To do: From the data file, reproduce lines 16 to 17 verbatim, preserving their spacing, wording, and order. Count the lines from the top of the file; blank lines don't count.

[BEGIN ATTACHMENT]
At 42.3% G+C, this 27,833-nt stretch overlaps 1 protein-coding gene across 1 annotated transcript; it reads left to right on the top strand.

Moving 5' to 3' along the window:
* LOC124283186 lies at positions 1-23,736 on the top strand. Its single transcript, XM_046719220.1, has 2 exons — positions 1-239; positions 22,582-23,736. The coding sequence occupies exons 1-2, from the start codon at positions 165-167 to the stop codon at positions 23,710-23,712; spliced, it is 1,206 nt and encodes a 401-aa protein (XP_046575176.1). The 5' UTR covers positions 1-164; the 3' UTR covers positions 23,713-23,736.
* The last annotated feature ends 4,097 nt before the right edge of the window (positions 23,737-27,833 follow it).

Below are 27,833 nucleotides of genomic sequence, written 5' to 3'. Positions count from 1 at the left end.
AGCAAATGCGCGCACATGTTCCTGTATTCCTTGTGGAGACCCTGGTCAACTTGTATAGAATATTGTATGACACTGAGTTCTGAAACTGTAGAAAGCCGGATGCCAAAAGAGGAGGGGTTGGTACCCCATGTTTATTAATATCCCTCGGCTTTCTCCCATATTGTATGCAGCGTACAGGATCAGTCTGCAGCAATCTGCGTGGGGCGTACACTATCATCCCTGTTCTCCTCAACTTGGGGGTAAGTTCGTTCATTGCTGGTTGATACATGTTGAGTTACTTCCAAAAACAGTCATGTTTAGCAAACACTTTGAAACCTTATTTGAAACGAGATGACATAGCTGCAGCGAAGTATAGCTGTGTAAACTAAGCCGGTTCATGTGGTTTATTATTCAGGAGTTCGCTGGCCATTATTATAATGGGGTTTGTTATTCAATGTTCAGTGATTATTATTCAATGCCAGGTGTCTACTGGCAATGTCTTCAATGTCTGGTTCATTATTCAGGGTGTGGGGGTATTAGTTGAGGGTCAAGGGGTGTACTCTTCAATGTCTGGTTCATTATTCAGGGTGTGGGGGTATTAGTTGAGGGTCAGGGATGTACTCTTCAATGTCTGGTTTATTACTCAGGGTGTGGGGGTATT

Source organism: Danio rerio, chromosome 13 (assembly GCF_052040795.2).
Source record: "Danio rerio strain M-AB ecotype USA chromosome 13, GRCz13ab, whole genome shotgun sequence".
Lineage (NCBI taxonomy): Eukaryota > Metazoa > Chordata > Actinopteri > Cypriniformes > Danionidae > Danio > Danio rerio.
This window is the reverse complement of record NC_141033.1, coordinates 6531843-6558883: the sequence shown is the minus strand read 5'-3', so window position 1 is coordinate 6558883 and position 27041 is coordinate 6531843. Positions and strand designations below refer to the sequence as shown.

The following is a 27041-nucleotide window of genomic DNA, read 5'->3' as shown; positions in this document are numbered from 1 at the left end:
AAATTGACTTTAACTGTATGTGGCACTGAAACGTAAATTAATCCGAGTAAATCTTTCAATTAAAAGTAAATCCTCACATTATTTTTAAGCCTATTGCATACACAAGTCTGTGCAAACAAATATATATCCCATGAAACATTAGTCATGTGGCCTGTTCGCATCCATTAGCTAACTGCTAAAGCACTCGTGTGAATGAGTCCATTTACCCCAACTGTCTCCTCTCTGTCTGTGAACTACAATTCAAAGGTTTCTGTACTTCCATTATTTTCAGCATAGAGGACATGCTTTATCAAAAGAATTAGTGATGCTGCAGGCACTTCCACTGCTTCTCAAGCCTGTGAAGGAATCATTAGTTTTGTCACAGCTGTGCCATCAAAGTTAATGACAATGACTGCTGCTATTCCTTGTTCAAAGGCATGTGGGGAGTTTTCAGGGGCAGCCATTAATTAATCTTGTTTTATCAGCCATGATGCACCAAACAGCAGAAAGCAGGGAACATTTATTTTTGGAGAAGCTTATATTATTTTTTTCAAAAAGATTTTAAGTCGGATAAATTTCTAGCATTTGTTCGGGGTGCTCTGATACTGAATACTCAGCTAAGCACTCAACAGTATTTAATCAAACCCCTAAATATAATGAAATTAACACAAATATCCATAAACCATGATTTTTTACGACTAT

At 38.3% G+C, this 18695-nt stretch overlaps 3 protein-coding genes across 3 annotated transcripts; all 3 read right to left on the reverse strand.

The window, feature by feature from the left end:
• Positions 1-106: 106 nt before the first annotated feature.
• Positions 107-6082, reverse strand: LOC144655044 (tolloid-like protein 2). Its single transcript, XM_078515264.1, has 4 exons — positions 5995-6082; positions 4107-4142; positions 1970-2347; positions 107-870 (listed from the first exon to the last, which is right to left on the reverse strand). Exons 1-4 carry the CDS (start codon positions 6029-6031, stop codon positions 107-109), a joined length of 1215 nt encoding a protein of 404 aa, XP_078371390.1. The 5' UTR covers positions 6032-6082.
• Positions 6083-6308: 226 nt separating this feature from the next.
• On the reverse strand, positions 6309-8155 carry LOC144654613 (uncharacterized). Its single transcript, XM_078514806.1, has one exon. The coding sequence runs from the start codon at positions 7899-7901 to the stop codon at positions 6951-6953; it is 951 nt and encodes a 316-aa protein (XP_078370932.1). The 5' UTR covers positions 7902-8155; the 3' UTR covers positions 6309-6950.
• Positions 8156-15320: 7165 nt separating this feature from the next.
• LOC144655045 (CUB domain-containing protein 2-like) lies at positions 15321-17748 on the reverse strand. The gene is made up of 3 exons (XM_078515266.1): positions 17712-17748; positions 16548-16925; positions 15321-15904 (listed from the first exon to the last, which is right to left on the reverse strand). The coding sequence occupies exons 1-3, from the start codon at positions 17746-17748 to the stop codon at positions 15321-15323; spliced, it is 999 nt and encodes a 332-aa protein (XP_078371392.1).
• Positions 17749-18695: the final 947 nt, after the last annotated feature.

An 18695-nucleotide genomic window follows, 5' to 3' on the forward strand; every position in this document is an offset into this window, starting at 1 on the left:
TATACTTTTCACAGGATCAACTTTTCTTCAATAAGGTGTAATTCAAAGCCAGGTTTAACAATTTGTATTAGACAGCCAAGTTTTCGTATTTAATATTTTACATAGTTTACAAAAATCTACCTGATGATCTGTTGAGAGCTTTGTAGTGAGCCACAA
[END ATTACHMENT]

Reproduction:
• Positions 107-6082, reverse strand: LOC144655044 (tolloid-like protein 2). Its single transcript, XM_078515264.1, has 4 exons — positions 5995-6082; positions 4107-4142; positions 1970-2347; positions 107-870 (listed from the first exon to the last, which is right to left on the reverse strand). Exons 1-4 carry the CDS (start codon positions 6029-6031, stop codon positions 107-109), a joined length of 1215 nt encoding a protein of 404 aa, XP_078371390.1. The 5' UTR covers positions 6032-6082.
• Positions 6083-6308: 226 nt separating this feature from the next.